The handle itself is relatively simple. The spine of the handle curves from the blade to the butt in a slow curve. The belly has an elongated finger groove that curves down to the butt of the handle. There is a lanyard hole in the butt.

The Pocket Clip:

The pocket clip is not technically a deep carry clip, but because of how small the handle is, the clip does stretch almost the entire length of it. The clip is a bright and clean silver that is kept in place by two silver screws that match the rest of the hardware on the knife. It is a single position clip—positioned for tip-down, right-handed carry.

The Mechanism:

The Chive has been equipped with the SpeedSafe assisted opening as well as a liner lock and flipper.

Kershaw describes the SpeedSafe by saying, “SpeedSafe is a patented system that assists the user to smoothly open any SpeedSafe knife with a manual push on the blade's thumb stud or pull back on the flipper. SpeedSafe is built into many of Kershaw's best-selling knives. The heart of SpeedSafe is its torsion bar. Closed, the torsion bar helps prevent the knife from being opened by "gravity;" it creates a bias toward the closed position. To open the knife, the user applies manual pressure to the thumb stud or flipper to overcome the resistance of the torsion bar. This enables the torsion bar to move along a track in the handle and assist you to open the knife. The blade opens smoothly and locks into position, ready for use. SpeedSafe® was specifically designed for sporting, work, or everyday situations where one-handed opening is preferable and safer. It’s safe, efficient opening has made it a popular choice for hunters, fishermen, and those who require the one-hand opening function on the job-site.” The SpeedSafe is very reliable and durable. While it is not an automatic mechanism, it is going to allow the knife to open smoothly each time. This helps with fumbling and allows you to bring it into play much easier than if there were no SpeedSafe.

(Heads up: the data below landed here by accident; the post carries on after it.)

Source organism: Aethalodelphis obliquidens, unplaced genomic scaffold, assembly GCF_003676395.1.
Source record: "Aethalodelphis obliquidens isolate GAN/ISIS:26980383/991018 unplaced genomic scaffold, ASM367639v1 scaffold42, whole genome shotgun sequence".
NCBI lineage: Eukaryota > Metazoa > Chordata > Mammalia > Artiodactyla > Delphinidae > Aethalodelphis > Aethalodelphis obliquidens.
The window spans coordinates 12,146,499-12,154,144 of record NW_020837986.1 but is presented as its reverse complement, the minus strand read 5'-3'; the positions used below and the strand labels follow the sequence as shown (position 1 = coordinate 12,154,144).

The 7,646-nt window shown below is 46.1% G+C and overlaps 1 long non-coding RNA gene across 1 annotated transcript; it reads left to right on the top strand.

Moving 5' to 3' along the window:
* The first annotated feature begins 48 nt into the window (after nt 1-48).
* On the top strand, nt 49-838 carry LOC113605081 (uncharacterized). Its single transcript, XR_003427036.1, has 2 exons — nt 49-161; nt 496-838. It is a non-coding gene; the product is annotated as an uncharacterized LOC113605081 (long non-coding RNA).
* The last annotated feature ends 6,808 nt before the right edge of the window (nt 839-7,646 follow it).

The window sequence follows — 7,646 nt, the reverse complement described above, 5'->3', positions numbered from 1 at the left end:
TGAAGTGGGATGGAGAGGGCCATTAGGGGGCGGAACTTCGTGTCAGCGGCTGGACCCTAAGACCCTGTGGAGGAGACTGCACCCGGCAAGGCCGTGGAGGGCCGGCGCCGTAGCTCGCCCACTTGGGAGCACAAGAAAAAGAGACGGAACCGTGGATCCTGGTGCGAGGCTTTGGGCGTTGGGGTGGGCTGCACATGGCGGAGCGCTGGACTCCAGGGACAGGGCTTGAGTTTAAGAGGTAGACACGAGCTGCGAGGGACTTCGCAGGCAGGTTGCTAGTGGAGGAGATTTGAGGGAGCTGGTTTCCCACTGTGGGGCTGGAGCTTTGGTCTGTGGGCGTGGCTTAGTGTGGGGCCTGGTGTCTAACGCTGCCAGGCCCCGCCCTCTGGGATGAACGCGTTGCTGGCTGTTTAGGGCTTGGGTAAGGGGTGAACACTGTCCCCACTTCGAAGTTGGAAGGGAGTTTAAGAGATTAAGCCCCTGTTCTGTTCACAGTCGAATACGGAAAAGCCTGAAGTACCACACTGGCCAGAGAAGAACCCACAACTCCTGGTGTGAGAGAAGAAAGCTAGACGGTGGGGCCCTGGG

Next is the liner lock. Kershaw describes this mechanism by saying, “The liner lock is the most common of today’s blade-locking systems. In knives with locking liners, the handle consists of two metal (usually steel or titanium) plates (the “liner”) on either side of the blade. Handle scales, which can be made from a variety of materials, such as G10, aluminum, plastic, or natural materials like wood or bone cover the plates. When the knife is opened, one side of the knife’s liner, often called the lockbar, butts up against the backend of the blade (the tang) and prevents the blade from closing. The lockbar is manufactured so that it angles toward the interior of the knife, creating a bias for the locked position. To close the knife, the knife user applies manual force to move the lockbar to the side so that the blade is unblocked and can be folded back into the handle. The liner lock provides a secure and convenient way to make using a Kershaw folding knife even safer.” The liner lock is also going to be reliable. You do not have to worry about the knife closing on you when you are using it, especially with the Chive, since you won’t be taking on too hard of tasks. That being said, when it comes to the heaviest duty of tasks, the liner lock is not going to be that tough.